Totally Frenched Out

From the blogger formerly known as Samdebretagne

Sunday, April 23, 2017

Thoughts on a Sunday

I'm not sure about the rest of you, but I've received so many messages this week with  "praying for Paris" and tear face emojis.  It's left me feeling conflicted - I'm grateful I've got so many family and friends thinking of me, but on the other hand, I'm annoyed that there is such a big fuss made about this event while shootings are a multi-daily occurrence in the US.  I mean, I literally woke up the next morning after the Champs-Elysée shooting to see "Two policeman shot in Seattle" as the first story on my news app.  But then you turn on the news, and there's no mention of it, only the Paris incident. Ironically enough, C just wrote an article on this very topic that was set to publish next week - ie why are Americans so scared to come to France when they're much more likely to get shot at home - though I'm not sure if they will post it now or wait a few weeks.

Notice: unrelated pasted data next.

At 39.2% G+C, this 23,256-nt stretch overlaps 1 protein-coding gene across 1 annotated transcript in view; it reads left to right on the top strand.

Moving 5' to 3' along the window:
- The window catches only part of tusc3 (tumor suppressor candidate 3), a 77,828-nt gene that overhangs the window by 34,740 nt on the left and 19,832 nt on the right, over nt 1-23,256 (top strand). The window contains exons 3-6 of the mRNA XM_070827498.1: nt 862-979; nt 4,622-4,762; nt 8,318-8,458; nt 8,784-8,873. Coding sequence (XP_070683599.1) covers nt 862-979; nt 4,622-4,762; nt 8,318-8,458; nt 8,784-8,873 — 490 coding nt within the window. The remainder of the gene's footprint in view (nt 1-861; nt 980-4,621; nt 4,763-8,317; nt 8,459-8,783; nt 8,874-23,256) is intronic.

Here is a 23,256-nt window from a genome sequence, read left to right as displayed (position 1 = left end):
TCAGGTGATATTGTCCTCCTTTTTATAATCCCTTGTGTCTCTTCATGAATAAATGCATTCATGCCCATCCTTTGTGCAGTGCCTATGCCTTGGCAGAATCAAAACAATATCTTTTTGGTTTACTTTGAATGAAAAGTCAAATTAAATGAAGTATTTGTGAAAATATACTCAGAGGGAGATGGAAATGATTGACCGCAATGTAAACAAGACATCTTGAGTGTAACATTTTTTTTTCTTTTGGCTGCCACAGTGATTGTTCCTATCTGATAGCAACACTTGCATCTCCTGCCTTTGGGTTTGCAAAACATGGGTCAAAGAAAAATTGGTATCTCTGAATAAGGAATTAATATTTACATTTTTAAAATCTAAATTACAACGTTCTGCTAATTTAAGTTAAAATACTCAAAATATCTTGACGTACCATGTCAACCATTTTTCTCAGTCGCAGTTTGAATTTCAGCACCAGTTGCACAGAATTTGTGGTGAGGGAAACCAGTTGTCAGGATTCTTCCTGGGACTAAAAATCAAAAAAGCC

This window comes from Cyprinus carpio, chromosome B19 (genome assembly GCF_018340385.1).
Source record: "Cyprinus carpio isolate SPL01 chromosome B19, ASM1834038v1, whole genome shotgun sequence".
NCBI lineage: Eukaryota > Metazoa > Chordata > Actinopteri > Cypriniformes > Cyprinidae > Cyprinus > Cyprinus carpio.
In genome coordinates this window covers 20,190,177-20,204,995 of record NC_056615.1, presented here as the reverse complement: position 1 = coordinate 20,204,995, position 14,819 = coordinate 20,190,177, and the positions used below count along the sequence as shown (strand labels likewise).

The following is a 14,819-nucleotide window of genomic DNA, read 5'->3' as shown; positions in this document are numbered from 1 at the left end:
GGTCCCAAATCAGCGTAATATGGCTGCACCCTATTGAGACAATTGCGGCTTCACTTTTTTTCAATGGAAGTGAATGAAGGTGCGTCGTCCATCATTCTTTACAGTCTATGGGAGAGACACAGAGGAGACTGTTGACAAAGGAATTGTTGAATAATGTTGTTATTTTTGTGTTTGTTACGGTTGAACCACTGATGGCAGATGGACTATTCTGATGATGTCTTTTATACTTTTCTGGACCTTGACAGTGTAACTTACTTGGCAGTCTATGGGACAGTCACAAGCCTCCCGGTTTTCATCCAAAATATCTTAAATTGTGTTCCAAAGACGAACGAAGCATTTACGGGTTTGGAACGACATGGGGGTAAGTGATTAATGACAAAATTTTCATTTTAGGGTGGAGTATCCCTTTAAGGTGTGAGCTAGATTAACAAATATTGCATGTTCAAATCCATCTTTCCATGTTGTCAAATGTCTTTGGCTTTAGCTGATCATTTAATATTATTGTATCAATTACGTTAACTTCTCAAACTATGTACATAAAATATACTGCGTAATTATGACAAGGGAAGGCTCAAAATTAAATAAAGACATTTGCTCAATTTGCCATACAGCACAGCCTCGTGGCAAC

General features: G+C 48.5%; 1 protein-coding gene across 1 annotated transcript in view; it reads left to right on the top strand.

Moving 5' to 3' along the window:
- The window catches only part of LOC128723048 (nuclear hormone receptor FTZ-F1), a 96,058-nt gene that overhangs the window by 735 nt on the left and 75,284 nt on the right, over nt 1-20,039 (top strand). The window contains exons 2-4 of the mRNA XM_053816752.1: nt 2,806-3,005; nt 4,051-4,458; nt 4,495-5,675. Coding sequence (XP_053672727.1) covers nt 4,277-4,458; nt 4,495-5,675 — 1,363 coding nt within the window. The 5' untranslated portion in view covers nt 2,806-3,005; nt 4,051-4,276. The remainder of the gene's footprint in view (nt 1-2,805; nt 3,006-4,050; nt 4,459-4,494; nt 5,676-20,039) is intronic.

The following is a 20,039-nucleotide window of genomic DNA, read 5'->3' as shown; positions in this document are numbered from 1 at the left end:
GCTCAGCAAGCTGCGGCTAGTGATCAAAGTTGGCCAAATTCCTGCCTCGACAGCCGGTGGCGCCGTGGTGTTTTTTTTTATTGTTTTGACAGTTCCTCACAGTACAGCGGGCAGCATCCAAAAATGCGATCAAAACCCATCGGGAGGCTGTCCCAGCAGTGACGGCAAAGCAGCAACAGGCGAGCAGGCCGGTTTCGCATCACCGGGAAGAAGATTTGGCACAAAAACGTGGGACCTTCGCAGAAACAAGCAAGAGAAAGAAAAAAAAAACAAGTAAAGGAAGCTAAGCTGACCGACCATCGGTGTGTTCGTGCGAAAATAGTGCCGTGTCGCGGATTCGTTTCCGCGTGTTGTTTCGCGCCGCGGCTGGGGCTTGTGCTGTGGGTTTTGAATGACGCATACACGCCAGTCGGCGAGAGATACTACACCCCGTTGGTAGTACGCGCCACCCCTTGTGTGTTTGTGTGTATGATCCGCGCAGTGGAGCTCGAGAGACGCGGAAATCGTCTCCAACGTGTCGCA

Also, how are you all feeling about the first round elections today?  I'm still not quite sure who to vote for (besides not Marine Le Pen, obviously).  I've watched all kinds of interviews, we watched "15 minutes pour convaincre" the other night - though there was no convincing going on for me.  I can definitely understand why so many voters are still undecided, and it does feel very reminiscent of the US elections.

And then there's the question of whether or not to vote your beliefs, or to vote the person who's most likely to beat FN?   C is very much of the "vote your convictions" stance, whereas I'm terrified of what could happen if Le Pen wins, so I'm leaning towards a vote stratégique.  Though if you look at the polls, I'm not actually sure who that would even be.